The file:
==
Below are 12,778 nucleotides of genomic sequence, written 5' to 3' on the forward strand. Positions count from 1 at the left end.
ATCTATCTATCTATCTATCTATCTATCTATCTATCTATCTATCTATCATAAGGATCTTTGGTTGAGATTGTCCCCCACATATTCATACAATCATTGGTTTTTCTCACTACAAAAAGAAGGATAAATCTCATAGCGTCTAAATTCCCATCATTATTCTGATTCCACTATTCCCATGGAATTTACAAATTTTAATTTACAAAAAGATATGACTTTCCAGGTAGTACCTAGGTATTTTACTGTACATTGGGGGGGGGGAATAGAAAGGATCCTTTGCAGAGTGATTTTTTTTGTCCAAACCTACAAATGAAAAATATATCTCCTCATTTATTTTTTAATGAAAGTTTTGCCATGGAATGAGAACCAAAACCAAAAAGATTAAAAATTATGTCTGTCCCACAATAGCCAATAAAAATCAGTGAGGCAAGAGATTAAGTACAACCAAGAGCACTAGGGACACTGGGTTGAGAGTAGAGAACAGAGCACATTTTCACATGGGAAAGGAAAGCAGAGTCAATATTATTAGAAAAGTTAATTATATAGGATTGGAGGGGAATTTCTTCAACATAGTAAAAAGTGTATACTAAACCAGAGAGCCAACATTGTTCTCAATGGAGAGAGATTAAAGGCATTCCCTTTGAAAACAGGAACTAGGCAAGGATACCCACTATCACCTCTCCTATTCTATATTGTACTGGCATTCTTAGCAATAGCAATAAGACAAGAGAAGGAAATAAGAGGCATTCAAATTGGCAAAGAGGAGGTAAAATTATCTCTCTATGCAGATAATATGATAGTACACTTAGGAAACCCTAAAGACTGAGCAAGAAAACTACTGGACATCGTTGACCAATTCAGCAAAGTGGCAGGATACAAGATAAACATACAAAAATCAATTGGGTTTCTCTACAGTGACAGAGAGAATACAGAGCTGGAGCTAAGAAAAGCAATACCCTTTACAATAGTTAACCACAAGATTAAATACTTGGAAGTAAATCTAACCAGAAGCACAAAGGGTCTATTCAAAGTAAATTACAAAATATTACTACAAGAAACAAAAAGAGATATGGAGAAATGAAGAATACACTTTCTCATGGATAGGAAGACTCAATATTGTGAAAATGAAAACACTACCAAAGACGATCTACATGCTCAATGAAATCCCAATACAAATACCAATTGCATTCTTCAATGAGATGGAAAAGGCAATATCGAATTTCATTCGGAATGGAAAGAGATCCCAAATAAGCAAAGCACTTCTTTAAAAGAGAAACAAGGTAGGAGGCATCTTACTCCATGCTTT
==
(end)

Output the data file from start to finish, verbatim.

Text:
Below are 12,778 nucleotides of genomic sequence, written 5' to 3' on the forward strand. Positions count from 1 at the left end.
ATCTATCTATCTATCTATCTATCTATCTATCTATCTATCTATCTATCATAAGGATCTTTGGTTGAGATTGTCCCCCACATATTCATACAATCATTGGTTTTTCTCACTACAAAAAGAAGGATAAATCTCATAGCGTCTAAATTCCCATCATTATTCTGATTCCACTATTCCCATGGAATTTACAAATTTTAATTTACAAAAAGATATGACTTTCCAGGTAGTACCTAGGTATTTTACTGTACATTGGGGGGGGGGAATAGAAAGGATCCTTTGCAGAGTGATTTTTTTTGTCCAAACCTACAAATGAAAAATATATCTCCTCATTTATTTTTTAATGAAAGTTTTGCCATGGAATGAGAACCAAAACCAAAAAGATTAAAAATTATGTCTGTCCCACAATAGCCAATAAAAATCAGTGAGGCAAGAGATTAAGTACAACCAAGAGCACTAGGGACACTGGGTTGAGAGTAGAGAACAGAGCACATTTTCACATGGGAAAGGAAAGCAGAGTCAATATTATTAGAAAAGTTAATTATATAGGATTGGAGGGGAATTTCTTCAACATAGTAAAAAGTGTATACTAAACCAGAGAGCCAACATTGTTCTCAATGGAGAGAGATTAAAGGCATTCCCTTTGAAAACAGGAACTAGGCAAGGATACCCACTATCACCTCTCCTATTCTATATTGTACTGGCATTCTTAGCAATAGCAATAAGACAAGAGAAGGAAATAAGAGGCATTCAAATTGGCAAAGAGGAGGTAAAATTATCTCTCTATGCAGATAATATGATAGTACACTTAGGAAACCCTAAAGACTGAGCAAGAAAACTACTGGACATCGTTGACCAATTCAGCAAAGTGGCAGGATACAAGATAAACATACAAAAATCAATTGGGTTTCTCTACAGTGACAGAGAGAATACAGAGCTGGAGCTAAGAAAAGCAATACCCTTTACAATAGTTAACCACAAGATTAAATACTTGGAAGTAAATCTAACCAGAAGCACAAAGGGTCTATTCAAAGTAAATTACAAAATATTACTACAAGAAACAAAAAGAGATATGGAGAAATGAAGAATACACTTTCTCATGGATAGGAAGACTCAATATTGTGAAAATGAAAACACTACCAAAGACGATCTACATGCTCAATGAAATCCCAATACAAATACCAATTGCATTCTTCAATGAGATGGAAAAGGCAATATCGAATTTCATTCGGAATGGAAAGAGATCCCAAATAAGCAAAGCACTTCTTTAAAAGAGAAACAAGGTAGGAGGCATCTTACTCCATGCTTT